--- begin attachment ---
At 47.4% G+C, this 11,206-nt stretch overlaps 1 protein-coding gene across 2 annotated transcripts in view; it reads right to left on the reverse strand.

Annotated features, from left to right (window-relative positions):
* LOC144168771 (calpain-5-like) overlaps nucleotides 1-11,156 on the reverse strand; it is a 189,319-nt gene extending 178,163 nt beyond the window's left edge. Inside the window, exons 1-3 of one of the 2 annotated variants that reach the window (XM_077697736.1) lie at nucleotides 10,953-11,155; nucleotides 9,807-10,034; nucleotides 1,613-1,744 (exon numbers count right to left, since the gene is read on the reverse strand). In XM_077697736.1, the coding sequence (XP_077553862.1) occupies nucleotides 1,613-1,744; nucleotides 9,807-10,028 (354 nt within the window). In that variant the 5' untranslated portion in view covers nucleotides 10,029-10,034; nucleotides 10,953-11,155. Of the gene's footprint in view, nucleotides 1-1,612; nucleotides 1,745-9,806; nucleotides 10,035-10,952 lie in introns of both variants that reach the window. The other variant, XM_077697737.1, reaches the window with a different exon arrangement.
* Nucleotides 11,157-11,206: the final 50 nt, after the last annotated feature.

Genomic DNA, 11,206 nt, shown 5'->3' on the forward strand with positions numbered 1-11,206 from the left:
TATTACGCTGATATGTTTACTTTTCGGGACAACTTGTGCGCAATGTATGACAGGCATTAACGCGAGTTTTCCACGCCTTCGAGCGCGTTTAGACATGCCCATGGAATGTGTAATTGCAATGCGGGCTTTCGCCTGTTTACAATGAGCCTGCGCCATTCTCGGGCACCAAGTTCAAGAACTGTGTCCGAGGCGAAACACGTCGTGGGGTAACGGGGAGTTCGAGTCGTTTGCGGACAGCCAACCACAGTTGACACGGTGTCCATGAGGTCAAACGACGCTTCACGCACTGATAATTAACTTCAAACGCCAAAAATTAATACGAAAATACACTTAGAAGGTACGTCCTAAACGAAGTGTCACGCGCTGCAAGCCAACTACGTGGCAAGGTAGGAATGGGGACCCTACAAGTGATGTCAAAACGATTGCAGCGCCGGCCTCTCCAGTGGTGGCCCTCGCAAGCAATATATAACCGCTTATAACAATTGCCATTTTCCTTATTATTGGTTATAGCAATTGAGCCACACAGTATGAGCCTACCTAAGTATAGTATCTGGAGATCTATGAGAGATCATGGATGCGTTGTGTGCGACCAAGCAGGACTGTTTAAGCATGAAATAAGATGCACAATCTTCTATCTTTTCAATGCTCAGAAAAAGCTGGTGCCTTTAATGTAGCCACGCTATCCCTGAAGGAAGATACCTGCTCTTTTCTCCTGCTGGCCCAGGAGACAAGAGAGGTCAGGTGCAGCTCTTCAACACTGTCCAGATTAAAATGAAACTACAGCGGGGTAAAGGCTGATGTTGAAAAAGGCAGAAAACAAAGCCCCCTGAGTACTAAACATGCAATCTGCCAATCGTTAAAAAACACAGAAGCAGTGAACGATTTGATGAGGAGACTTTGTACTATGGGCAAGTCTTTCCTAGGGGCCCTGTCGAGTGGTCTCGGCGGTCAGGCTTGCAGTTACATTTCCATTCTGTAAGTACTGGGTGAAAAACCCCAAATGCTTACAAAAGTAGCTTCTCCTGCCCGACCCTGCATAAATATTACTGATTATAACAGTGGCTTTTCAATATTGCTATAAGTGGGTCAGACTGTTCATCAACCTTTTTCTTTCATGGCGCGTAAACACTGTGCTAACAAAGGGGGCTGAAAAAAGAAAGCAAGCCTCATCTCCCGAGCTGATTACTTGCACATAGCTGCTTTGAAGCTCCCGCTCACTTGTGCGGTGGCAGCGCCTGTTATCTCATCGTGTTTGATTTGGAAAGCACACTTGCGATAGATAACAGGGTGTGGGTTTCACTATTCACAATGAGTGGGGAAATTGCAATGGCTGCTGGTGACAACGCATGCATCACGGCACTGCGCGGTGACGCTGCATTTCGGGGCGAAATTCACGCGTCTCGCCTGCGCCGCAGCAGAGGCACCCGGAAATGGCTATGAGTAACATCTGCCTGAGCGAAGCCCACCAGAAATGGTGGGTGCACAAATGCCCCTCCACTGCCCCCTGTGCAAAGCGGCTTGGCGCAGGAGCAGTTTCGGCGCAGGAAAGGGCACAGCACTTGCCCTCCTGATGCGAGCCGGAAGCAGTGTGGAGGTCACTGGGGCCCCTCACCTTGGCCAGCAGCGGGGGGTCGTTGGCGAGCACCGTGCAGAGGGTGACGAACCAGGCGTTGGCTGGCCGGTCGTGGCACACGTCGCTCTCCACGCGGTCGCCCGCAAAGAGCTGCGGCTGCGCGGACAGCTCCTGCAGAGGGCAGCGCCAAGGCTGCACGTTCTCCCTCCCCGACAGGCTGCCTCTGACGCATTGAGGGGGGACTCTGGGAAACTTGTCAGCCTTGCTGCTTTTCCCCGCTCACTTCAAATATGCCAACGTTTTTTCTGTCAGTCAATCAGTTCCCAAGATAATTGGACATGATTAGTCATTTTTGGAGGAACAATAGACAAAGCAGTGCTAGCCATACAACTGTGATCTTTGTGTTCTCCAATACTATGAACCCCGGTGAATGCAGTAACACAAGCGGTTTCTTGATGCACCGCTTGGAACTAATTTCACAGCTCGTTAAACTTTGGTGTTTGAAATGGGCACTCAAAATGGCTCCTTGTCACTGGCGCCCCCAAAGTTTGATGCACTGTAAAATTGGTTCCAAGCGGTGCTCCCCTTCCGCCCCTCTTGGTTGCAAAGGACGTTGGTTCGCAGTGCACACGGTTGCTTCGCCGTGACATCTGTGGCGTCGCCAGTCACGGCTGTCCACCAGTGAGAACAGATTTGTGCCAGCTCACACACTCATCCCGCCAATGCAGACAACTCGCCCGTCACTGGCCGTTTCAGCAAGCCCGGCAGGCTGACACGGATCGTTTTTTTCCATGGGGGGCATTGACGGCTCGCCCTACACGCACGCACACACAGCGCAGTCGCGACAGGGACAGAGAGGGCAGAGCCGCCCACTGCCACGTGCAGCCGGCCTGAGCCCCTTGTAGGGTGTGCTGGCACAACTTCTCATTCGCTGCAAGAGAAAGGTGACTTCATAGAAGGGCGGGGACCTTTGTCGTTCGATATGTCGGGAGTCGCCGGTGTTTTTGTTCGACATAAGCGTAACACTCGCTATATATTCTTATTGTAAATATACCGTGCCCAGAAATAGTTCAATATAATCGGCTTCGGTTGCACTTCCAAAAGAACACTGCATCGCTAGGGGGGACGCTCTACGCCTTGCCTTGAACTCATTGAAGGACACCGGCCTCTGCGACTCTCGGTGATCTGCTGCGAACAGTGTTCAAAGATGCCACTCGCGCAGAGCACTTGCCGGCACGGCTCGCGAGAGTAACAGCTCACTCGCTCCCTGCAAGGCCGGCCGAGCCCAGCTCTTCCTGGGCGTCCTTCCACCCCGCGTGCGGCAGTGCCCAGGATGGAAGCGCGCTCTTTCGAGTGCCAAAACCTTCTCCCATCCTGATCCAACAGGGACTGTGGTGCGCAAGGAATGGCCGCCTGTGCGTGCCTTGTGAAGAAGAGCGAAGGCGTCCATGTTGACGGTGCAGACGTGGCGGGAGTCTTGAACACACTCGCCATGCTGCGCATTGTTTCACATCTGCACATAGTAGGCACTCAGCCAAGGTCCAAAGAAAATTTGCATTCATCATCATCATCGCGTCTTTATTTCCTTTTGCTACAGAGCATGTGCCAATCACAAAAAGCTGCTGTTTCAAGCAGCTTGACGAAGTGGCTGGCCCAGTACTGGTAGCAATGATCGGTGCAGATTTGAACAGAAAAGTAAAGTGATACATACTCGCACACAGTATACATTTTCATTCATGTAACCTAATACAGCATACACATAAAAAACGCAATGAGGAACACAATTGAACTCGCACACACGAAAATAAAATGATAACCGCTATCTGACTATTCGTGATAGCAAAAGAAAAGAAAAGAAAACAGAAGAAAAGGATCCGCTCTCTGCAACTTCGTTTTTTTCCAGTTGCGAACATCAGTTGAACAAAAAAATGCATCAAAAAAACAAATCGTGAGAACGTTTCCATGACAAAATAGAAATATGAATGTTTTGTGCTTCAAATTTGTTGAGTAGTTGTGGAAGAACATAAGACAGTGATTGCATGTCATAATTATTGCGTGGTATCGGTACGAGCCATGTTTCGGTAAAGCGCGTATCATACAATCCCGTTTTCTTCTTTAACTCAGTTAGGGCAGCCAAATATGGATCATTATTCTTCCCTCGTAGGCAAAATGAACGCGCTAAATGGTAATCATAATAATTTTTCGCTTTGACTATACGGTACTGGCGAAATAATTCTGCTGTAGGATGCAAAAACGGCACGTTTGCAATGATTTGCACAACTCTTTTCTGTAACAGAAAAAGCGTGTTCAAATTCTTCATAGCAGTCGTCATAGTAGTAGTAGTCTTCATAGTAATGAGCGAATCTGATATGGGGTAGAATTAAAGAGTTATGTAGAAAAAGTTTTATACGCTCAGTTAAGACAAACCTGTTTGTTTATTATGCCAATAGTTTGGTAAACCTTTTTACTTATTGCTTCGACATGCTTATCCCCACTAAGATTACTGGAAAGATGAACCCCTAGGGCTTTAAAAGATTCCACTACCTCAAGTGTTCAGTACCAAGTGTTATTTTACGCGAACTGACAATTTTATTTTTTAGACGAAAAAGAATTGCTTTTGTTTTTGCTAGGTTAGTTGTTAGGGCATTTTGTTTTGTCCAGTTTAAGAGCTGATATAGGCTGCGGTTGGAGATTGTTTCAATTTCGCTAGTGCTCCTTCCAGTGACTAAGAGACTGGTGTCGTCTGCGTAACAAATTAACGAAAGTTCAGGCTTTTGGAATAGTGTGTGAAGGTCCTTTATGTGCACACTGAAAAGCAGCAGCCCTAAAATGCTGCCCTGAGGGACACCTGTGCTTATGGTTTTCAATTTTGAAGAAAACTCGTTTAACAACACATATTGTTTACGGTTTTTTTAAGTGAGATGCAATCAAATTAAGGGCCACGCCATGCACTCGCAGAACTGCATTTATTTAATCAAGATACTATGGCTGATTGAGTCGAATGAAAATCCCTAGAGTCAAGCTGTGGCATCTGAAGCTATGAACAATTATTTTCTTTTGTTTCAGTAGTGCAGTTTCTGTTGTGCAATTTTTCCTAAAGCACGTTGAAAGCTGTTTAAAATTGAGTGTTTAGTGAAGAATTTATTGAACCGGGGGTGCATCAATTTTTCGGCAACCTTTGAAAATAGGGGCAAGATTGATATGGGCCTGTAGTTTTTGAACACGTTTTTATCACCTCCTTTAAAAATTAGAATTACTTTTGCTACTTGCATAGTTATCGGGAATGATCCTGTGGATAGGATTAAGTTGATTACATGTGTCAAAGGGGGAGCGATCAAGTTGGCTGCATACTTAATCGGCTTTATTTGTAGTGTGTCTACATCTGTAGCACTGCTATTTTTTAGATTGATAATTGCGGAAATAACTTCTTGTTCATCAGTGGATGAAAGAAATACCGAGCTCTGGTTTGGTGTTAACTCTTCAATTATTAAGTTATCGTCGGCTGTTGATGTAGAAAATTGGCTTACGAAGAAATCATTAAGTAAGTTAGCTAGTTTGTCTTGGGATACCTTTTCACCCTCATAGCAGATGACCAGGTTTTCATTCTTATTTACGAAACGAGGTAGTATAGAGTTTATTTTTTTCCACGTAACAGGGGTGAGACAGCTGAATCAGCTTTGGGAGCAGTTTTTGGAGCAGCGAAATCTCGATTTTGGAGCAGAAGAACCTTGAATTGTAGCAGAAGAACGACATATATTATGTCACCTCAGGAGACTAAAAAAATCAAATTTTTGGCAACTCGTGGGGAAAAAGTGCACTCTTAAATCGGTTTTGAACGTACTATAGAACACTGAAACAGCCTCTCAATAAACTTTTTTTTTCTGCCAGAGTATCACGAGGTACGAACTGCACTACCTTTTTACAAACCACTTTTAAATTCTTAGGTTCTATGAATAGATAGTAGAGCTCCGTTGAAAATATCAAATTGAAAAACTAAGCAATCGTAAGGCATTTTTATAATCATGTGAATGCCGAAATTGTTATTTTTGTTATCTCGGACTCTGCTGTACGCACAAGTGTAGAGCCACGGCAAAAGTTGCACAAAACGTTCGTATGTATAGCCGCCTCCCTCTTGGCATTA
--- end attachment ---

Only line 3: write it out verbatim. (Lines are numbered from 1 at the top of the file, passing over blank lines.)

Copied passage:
* LOC144168771 (calpain-5-like) overlaps nucleotides 1-11,156 on the reverse strand; it is a 189,319-nt gene extending 178,163 nt beyond the window's left edge. Inside the window, exons 1-3 of one of the 2 annotated variants that reach the window (XM_077697736.1) lie at nucleotides 10,953-11,155; nucleotides 9,807-10,034; nucleotides 1,613-1,744 (exon numbers count right to left, since the gene is read on the reverse strand). In XM_077697736.1, the coding sequence (XP_077553862.1) occupies nucleotides 1,613-1,744; nucleotides 9,807-10,028 (354 nt within the window). In that variant the 5' untranslated portion in view covers nucleotides 10,029-10,034; nucleotides 10,953-11,155. Of the gene's footprint in view, nucleotides 1-1,612; nucleotides 1,745-9,806; nucleotides 10,035-10,952 lie in introns of both variants that reach the window. The other variant, XM_077697737.1, reaches the window with a different exon arrangement.